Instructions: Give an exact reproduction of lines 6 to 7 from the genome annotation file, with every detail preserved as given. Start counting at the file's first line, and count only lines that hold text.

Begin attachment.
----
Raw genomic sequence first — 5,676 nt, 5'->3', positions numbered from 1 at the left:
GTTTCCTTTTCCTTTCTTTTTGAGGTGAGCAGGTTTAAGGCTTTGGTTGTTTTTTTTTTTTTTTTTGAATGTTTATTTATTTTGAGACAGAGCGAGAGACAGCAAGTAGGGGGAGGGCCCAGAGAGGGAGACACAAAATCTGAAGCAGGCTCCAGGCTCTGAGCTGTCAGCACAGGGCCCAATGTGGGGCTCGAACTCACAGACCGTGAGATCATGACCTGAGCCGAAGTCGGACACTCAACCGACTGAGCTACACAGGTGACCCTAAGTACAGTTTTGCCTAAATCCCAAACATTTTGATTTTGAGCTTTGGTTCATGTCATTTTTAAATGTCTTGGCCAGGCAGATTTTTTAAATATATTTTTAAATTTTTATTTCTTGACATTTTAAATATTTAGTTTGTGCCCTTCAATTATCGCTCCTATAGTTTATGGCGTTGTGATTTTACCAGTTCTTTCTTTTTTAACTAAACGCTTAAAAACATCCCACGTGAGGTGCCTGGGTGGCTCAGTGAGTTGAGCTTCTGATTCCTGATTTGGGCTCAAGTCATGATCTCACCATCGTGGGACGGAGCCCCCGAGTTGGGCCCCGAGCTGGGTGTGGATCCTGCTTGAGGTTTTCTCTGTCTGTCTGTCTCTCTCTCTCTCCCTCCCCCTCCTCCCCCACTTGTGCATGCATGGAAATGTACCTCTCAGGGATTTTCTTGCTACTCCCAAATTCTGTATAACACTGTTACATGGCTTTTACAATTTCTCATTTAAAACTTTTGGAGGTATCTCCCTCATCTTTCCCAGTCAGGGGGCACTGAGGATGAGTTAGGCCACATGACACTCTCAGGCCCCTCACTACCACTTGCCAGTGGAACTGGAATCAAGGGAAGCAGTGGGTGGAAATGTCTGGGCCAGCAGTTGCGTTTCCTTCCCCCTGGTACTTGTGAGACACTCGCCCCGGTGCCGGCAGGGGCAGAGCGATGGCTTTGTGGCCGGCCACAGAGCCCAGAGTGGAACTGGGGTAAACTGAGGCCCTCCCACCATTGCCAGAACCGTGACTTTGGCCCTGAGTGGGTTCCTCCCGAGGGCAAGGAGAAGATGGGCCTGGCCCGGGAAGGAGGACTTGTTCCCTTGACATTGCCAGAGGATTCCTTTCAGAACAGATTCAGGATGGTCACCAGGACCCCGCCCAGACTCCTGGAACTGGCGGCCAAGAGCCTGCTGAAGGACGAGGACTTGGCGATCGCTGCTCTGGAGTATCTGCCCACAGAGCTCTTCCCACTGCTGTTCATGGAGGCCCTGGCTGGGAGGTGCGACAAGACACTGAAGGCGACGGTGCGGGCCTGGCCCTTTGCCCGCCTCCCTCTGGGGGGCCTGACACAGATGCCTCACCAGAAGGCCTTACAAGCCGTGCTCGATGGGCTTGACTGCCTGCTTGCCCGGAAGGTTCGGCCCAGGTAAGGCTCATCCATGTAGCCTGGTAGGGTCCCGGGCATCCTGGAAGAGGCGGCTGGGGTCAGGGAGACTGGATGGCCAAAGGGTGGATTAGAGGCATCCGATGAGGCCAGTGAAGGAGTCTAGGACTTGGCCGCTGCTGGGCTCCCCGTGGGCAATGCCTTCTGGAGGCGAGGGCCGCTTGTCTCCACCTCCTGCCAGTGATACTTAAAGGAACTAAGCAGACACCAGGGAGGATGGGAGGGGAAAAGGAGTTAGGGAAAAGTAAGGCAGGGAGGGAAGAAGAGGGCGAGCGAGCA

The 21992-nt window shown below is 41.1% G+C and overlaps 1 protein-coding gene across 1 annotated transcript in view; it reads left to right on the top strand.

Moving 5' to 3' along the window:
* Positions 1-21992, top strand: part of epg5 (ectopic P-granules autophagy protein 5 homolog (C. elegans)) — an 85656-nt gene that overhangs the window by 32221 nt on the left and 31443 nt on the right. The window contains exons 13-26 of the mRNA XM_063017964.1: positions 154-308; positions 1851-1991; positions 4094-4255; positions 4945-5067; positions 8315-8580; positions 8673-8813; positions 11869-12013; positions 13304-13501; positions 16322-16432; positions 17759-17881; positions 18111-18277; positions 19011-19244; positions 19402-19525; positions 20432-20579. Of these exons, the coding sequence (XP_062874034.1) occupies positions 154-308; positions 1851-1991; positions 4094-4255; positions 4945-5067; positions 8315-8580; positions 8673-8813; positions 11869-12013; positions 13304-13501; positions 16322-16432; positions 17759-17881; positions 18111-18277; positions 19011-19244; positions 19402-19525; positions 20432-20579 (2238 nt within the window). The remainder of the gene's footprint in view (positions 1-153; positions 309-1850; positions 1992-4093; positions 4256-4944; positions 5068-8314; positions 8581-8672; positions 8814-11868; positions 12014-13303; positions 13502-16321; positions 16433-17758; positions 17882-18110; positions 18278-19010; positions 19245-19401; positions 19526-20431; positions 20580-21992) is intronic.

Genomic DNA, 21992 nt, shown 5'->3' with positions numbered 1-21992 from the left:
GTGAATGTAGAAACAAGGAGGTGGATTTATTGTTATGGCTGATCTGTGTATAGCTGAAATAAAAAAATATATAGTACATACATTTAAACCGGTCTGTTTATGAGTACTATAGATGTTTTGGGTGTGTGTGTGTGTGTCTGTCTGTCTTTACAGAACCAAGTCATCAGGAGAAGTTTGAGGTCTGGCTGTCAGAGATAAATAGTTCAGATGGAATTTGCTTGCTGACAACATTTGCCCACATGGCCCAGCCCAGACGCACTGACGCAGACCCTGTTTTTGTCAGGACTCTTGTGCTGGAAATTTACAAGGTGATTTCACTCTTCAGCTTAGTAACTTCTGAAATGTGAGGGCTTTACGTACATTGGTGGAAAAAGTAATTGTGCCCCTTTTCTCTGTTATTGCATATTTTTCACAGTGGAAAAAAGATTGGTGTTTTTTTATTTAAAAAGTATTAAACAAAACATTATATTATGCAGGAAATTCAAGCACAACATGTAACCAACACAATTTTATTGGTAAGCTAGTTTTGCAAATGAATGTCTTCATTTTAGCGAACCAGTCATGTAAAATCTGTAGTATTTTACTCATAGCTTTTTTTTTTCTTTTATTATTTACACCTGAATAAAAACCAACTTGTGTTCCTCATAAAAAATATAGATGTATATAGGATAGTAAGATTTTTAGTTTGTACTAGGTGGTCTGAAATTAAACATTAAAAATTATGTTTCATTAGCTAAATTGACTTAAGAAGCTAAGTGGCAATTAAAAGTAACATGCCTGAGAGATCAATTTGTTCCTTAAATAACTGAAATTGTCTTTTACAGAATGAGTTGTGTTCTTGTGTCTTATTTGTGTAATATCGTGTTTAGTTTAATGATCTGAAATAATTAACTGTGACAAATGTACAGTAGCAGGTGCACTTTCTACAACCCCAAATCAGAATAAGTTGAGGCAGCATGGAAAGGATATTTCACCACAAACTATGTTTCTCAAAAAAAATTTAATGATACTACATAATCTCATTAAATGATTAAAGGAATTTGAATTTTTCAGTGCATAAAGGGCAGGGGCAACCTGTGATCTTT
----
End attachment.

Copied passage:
Genomic DNA, 21992 nt, shown 5'->3' with positions numbered 1-21992 from the left:
GTGAATGTAGAAACAAGGAGGTGGATTTATTGTTATGGCTGATCTGTGTATAGCTGAAATAAAAAAATATATAGTACATACATTTAAACCGGTCTGTTTATGAGTACTATAGATGTTTTGGGTGTGTGTGTGTGTGTCTGTCTGTCTTTACAGAACCAAGTCATCAGGAGAAGTTTGAGGTCTGGCTGTCAGAGATAAATAGTTCAGATGGAATTTGCTTGCTGACAACATTTGCCCACATGGCCCAGCCCAGACGCACTGACGCAGACCCTGTTTTTGTCAGGACTCTTGTGCTGGAAATTTACAAGGTGATTTCACTCTTCAGCTTAGTAACTTCTGAAATGTGAGGGCTTTACGTACATTGGTGGAAAAAGTAATTGTGCCCCTTTTCTCTGTTATTGCATATTTTTCACAGTGGAAAAAAGATTGGTGTTTTTTTATTTAAAAAGTATTAAACAAAACATTATATTATGCAGGAAATTCAAGCACAACATGTAACCAACACAATTTTATTGGTAAGCTAGTTTTGCAAATGAATGTCTTCATTTTAGCGAACCAGTCATGTAAAATCTGTAGTATTTTACTCATAGCTTTTTTTTTTCTTTTATTATTTACACCTGAATAAAAACCAACTTGTGTTCCTCATAAAAAATATAGATGTATATAGGATAGTAAGATTTTTAGTTTGTACTAGGTGGTCTGAAATTAAACATTAAAAATTATGTTTCATTAGCTAAATTGACTTAAGAAGCTAAGTGGCAATTAAAAGTAACATGCCTGAGAGATCAATTTGTTCCTTAAATAACTGAAATTGTCTTTTACAGAATGAGTTGTGTTCTTGTGTCTTATTTGTGTAATATCGTGTTTAGTTTAATGATCTGAAATAATTAACTGTGACAAATGTACAGTAGCAGGTGCACTTTCTACAACCCCAAATCAGAATAAGTTGAGGCAGCATGGAAAGGATATTTCACCACAAACTATGTTTCTCAAAAAAAATTTAATGATACTACATAATCTCATTAAATGATTAAAGGAATTTGAATTTTTCAGTGCATAAAGGGCAGGGGCAACCTGTGATCTTT